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Some things and ideas: July 2021
Some random thoughts on articles that caught my attention in the last month. Note that I try to write notes on articles immediately after reading them, so there can be a little overlap in themes if an article grabs my attention early in the month and is similar to an article that I like later in the month.
My monthly overview
I'm going to start putting this piece in at the start of every month. I just want to highlight two things
I do four things publicly: this blog / substack (the free side), the premium side of this blog, my podcast (Spotify, iTunes, or YouTube), and my twitter account. You can see my vision for the podcast here, and my vision for the blog and premium site here. If you like the blog / free site, I'd encourage you to check out the pod, follow me on twitter, and maybe even subscribe to the premium site!
I try to be as helpful as humanly possible to anyone whose research / writing I enjoy. In almost every post I do, you'll notice I link to other subscription services or investors who I like. I don't get referral fees or anything for that; these are almost always organic links and highlights that I do not because I was asked to but because one of my goals with the (very small) platform I have is to shine light on other people who are doing good work and make sure they have a platform big enough to encourage them to keep doing good work!
If you're launching a subscription service, or a new blog, or you're an investor who has done some really good research and wants to get some more eyeballs on it, please drop me a line and let me know. If the quality is there, I would love to link to your blog post or subscription service or research (and if the quality isn't there, I'm happy to provide feedback! I have done so with several services and I think my advice is good / appreciated / helpful!), and I'd love to have you on the podcast to talk about all of it. I can't promise anything, but most podcast guests / people I've linked to have been very happy about the reception / feedback they've gotten (I've even been called the king of the sub bumps / almost as good as Twitter, and I've generally heard from investors with LPs who come on the podcast that they're delighted by the response). My DMs are always open, so feel free to slide into them if I can be helpful!
Friend of the podcast Aaron Edelhiet is running a campaign for Children’s Hospital of Los Angeles (CHLA). It’s a great cause, and the story behind why Aaron chose CHLA is incredible. I’d encourage you to read it and join me in donating (if you can)!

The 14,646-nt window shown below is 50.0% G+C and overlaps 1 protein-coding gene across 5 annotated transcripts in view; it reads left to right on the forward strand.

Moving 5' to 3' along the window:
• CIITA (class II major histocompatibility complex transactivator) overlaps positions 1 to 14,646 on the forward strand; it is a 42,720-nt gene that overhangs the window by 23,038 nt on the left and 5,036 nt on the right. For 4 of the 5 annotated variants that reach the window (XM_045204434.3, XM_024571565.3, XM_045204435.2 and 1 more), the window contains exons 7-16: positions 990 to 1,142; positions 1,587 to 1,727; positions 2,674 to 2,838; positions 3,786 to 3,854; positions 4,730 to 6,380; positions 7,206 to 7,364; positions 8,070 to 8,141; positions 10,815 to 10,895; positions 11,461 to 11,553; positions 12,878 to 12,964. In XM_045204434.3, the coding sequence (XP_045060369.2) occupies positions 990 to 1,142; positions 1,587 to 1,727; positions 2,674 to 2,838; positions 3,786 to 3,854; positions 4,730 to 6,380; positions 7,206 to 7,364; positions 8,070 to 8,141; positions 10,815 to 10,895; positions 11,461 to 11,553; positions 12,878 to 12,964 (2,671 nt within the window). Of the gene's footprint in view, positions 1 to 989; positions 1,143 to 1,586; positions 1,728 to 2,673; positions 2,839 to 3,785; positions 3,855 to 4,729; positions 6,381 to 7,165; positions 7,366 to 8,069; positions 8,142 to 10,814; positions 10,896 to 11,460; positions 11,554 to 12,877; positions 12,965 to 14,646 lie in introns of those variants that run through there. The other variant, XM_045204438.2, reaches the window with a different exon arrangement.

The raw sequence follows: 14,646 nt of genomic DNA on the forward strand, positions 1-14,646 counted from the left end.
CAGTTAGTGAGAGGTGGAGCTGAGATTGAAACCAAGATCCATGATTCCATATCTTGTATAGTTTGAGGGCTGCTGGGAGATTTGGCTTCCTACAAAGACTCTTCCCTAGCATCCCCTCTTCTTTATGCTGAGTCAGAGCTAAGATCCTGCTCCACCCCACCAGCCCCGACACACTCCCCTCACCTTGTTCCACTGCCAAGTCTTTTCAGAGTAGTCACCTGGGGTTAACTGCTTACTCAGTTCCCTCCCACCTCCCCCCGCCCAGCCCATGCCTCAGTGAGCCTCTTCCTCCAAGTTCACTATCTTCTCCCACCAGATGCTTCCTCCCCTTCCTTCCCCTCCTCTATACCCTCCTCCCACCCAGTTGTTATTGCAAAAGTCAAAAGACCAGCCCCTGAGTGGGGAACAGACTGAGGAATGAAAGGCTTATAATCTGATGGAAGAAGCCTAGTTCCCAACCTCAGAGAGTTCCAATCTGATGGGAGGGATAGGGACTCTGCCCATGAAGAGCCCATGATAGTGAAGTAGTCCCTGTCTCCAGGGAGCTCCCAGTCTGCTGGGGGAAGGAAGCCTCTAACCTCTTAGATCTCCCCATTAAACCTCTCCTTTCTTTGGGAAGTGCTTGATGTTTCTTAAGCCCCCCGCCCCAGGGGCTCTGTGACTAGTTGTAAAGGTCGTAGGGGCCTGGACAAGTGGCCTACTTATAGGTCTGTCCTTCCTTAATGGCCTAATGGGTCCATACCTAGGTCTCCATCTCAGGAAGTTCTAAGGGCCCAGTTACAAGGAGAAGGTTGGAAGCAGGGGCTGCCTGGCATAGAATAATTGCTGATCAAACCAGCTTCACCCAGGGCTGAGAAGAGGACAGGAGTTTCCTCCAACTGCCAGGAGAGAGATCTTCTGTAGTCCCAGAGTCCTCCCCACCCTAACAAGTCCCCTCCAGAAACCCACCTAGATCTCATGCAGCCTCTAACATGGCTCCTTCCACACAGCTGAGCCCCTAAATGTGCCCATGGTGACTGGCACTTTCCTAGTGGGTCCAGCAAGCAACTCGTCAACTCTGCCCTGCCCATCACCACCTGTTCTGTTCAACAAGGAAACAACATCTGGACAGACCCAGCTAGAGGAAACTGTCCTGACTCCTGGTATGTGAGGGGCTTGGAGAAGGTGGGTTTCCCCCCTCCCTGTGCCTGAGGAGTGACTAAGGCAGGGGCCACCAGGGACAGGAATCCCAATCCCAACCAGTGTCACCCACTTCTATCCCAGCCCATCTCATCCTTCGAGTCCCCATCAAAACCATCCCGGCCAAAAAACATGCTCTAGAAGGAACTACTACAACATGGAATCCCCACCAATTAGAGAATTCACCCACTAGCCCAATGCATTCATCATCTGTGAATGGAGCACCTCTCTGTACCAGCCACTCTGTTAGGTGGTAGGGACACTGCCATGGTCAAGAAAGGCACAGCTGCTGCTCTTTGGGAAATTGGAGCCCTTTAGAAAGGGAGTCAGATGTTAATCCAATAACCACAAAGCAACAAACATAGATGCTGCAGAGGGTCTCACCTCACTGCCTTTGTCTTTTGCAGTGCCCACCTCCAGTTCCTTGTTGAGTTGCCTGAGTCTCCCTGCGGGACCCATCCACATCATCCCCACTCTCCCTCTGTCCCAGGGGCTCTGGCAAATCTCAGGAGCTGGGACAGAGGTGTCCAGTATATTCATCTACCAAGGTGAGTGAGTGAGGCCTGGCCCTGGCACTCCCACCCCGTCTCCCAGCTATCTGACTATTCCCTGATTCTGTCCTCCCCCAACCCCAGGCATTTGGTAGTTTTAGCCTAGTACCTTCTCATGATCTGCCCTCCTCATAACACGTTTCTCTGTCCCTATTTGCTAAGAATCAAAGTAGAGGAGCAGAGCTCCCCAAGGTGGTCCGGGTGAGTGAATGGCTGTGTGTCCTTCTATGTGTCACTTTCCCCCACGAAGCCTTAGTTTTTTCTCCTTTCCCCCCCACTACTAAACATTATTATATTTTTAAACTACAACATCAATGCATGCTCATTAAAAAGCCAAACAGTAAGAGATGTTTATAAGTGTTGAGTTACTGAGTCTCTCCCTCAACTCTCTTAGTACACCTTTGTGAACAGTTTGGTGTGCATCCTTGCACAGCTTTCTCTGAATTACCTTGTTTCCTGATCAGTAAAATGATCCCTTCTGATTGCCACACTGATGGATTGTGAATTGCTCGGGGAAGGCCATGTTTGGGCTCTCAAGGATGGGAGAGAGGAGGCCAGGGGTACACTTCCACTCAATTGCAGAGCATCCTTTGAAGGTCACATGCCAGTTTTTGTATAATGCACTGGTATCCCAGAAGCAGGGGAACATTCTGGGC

Joey Chestnut and Renaissance Tech’s returns
Ok, weird association, I know. But bear with me for a second:
Joey Chestnut (or JC, as my wife calls him) won the Nathan’s hot dog competition this year, as he has for the past six years and 14 times overall. It’s an unbelievable performance; he now owns all ten of the records for “most dogs eaten.” That record is even more impressive when you consider the rule changes; the contest used to be how many dogs you could eat in 12 minutes, and in 2008 they cut it down to 10 minutes. His tenth best performance came in 2007, when he ate 66 hots dogs in 12 minutes. He’s now beat that number 9 times with just ten minutes.
It’s honestly tough to understate how dominant JC is. He was a 1-50 favorite to defend his title, and he ate 76 hot dogs during the contest; second place ate 50 dogs and third place ate 44. The gap between JC and second place was more than 4x as wide as the gap between second and third, and he’s within spitting distance of doubling the third place finisher. In sports, making small progress is massive (i.e. a professional runner would do anything to shave a tenth of a second off their 100 meter time, even though it doesn’t seem like much), so to be this far ahead of the field is just mind blowing.
So how does Renaissance factor into this segment? Well, I asked online if there was anyone as dominant / far ahead of their field as JC in hot dog eating. One person responded Katie Ledecky, which I think is a really interesting comp (I’ve previously suggested Brandon Sanderson in fantasy is leaps ahead of everyone else there too!). But another account responded with Jim Simons of Renaissance fame as lapping the field in investing. And it’s true: the Renaissance Medallion funds results are so far ahead of everyone else results that it’s laughable. So yeah, maybe they qualify. But I’ve always had a lingering question on Renaissance, so I figured I’d through it out here: how is Medallion consistently crushing the market while their other funds are getting rocked?